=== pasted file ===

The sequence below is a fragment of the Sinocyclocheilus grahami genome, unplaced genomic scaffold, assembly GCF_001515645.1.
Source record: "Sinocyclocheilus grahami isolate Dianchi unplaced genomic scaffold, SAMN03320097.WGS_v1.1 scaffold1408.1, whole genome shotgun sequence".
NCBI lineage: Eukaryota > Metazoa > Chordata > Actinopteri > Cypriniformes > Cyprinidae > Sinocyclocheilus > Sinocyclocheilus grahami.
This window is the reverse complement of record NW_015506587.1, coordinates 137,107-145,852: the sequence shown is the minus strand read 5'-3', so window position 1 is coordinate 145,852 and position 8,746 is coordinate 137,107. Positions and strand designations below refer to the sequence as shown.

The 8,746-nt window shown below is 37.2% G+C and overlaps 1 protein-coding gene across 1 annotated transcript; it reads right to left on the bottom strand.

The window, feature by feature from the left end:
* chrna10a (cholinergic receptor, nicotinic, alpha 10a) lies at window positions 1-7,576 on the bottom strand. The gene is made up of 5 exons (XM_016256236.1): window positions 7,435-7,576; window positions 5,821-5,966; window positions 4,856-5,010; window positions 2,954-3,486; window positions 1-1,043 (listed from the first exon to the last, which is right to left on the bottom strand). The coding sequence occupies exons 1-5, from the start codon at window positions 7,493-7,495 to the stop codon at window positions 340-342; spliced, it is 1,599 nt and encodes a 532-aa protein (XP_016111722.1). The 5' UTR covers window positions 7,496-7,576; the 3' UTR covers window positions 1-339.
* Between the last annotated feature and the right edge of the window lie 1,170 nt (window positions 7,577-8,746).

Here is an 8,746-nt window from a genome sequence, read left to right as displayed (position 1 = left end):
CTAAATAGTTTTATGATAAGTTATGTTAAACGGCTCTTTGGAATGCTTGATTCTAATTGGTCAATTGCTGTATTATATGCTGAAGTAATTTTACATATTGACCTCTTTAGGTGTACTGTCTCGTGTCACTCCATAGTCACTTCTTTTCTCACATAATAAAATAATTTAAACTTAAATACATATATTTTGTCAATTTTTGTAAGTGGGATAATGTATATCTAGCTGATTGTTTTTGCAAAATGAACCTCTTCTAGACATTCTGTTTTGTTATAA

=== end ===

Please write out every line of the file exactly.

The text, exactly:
The sequence below is a fragment of the Sinocyclocheilus grahami genome, unplaced genomic scaffold, assembly GCF_001515645.1.
Source record: "Sinocyclocheilus grahami isolate Dianchi unplaced genomic scaffold, SAMN03320097.WGS_v1.1 scaffold1408.1, whole genome shotgun sequence".
NCBI lineage: Eukaryota > Metazoa > Chordata > Actinopteri > Cypriniformes > Cyprinidae > Sinocyclocheilus > Sinocyclocheilus grahami.
This window is the reverse complement of record NW_015506587.1, coordinates 137,107-145,852: the sequence shown is the minus strand read 5'-3', so window position 1 is coordinate 145,852 and position 8,746 is coordinate 137,107. Positions and strand designations below refer to the sequence as shown.

The 8,746-nt window shown below is 37.2% G+C and overlaps 1 protein-coding gene across 1 annotated transcript; it reads right to left on the bottom strand.

The window, feature by feature from the left end:
* chrna10a (cholinergic receptor, nicotinic, alpha 10a) lies at window positions 1-7,576 on the bottom strand. The gene is made up of 5 exons (XM_016256236.1): window positions 7,435-7,576; window positions 5,821-5,966; window positions 4,856-5,010; window positions 2,954-3,486; window positions 1-1,043 (listed from the first exon to the last, which is right to left on the bottom strand). The coding sequence occupies exons 1-5, from the start codon at window positions 7,493-7,495 to the stop codon at window positions 340-342; spliced, it is 1,599 nt and encodes a 532-aa protein (XP_016111722.1). The 5' UTR covers window positions 7,496-7,576; the 3' UTR covers window positions 1-339.
* Between the last annotated feature and the right edge of the window lie 1,170 nt (window positions 7,577-8,746).

Here is an 8,746-nt window from a genome sequence, read left to right as displayed (position 1 = left end):
CTAAATAGTTTTATGATAAGTTATGTTAAACGGCTCTTTGGAATGCTTGATTCTAATTGGTCAATTGCTGTATTATATGCTGAAGTAATTTTACATATTGACCTCTTTAGGTGTACTGTCTCGTGTCACTCCATAGTCACTTCTTTTCTCACATAATAAAATAATTTAAACTTAAATACATATATTTTGTCAATTTTTGTAAGTGGGATAATGTATATCTAGCTGATTGTTTTTGCAAAATGAACCTCTTCTAGACATTCTGTTTTGTTATAA